As mentioned previously in this document, you can mix and match the various model year carburetors to suit your needs. However, you probably don't want to do that. Over the years, Fiat selected some good carburetors and some very bad ones. The DMSA, for example, was used by virtually every sports car manufacturer of the mid-1970's. Holley copied it for several U.S. vehicles. It was reliable, easy to rebuild, parts were plentiful, and it had "no surprises." Today virtually any car parts store can get you every part for a DMSA.
On the flip side, it was amazing that any car outfitted with the ADHA even ran. Loaded with emissions control pieces, the poor ADHA was hardly larger than the carburetors mounted to 817cc Fiat 850's! Today the ADHA is nearly impossible to find parts for and few mechanics will even touch them.
The point here is that you would never want to take an ADHA and mount it on a car that was previously equipped with the DMSA. This would be a downgrade in both reliability and performance. However, you might want to take a DMSA and the single-plane manifold and mount it on a 1608 Spider with the vacuum-operated DHSA. This would be an increase in performance and reliability.
Choosing the Right Manifold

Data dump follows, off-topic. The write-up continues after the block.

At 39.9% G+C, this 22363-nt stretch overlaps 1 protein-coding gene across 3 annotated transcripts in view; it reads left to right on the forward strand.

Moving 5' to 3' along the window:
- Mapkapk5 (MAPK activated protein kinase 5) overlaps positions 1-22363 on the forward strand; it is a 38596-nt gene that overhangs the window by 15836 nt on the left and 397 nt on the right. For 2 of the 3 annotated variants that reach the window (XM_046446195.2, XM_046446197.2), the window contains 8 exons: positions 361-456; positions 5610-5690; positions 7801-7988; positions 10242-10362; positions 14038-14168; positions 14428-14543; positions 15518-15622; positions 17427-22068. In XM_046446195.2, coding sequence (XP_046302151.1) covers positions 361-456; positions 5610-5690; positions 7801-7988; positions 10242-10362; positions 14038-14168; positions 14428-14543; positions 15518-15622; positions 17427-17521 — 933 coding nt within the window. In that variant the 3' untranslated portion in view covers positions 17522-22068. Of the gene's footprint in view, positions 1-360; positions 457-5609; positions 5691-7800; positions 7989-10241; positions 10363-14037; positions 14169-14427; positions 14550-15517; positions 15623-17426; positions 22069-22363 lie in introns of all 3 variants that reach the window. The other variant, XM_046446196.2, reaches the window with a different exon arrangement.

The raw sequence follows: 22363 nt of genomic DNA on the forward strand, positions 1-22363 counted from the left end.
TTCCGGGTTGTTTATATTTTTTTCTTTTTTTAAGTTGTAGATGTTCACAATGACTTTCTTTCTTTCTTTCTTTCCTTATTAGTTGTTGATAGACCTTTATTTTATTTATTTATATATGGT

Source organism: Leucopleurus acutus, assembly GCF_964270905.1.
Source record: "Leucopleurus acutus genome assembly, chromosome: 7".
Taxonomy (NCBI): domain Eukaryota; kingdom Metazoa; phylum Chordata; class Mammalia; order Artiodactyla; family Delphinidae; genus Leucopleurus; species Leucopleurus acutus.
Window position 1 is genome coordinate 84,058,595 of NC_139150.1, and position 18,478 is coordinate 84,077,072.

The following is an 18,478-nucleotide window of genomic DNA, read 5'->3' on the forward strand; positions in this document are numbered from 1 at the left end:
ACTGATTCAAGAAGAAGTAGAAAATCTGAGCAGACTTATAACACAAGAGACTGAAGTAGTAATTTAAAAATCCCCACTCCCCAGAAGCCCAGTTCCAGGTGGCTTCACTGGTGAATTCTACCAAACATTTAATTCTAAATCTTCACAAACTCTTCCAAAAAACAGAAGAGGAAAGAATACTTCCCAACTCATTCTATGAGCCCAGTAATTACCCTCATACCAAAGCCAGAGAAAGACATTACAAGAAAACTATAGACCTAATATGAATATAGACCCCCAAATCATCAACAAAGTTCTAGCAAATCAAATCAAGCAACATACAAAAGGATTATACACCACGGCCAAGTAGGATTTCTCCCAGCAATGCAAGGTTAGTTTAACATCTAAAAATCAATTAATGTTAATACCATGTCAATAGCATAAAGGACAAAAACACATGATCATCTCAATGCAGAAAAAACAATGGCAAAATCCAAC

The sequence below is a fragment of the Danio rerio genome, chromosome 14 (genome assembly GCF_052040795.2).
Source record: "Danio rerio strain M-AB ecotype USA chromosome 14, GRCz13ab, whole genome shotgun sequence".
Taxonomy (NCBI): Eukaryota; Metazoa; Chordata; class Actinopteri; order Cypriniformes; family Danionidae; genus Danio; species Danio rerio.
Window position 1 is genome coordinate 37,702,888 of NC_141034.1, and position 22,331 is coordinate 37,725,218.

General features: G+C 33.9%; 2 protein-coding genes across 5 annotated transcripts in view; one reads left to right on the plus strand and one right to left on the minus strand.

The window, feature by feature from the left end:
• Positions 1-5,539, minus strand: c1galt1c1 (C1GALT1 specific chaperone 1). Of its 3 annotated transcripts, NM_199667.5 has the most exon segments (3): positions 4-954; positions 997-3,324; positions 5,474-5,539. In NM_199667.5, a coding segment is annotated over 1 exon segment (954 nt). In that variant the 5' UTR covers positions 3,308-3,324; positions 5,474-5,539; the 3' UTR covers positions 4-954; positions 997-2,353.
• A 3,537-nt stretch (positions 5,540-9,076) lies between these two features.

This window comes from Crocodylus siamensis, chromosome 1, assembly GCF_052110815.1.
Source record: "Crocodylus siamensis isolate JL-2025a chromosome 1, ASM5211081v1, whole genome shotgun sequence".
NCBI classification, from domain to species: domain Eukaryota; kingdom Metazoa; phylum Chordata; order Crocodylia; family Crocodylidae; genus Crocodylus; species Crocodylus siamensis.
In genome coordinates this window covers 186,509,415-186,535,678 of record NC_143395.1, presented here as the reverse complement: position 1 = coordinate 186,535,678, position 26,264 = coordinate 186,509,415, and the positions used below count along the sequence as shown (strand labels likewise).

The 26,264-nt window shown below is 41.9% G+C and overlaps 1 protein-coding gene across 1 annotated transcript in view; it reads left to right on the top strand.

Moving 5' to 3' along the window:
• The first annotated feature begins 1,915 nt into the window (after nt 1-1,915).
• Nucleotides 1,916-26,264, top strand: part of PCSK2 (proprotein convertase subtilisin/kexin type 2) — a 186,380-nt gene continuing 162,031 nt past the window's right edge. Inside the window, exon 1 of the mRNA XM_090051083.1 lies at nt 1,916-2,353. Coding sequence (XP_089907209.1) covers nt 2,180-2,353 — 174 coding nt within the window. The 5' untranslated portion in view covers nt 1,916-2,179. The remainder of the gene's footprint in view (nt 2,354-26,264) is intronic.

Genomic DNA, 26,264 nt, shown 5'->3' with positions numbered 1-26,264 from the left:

This is the easy choice. Select your manifold using the table below:
In order to use the DHSA or ADHA carburetors properly you should use the dual-plane (stock) manifold that the carburetor was originally mounted on. This will ensure that the secondary operates properly and, since the carburetor is not going to start producing more power, you really don't need a bigger, better flowing manifold. Keep in mind, though, that using the DHSA or ADHA and stock manifold on an engine with high compression pistons and high performance cams is a wasted effort; you should upgrade to a different carburetor and manifold.
The 1800cc Single-Plane should be used when installing any other Weber carb on any Fiat twin-cam that is running a carburetor with a mechanically operated secondary. It is the least restrictive (hence highest performance) of all of the manifolds produced, it mounts any of the stock and optional high-performance single carbs, and has few emissions control provisions. You can literally remove your old manifold and bolt one of these on in a matter of minutes!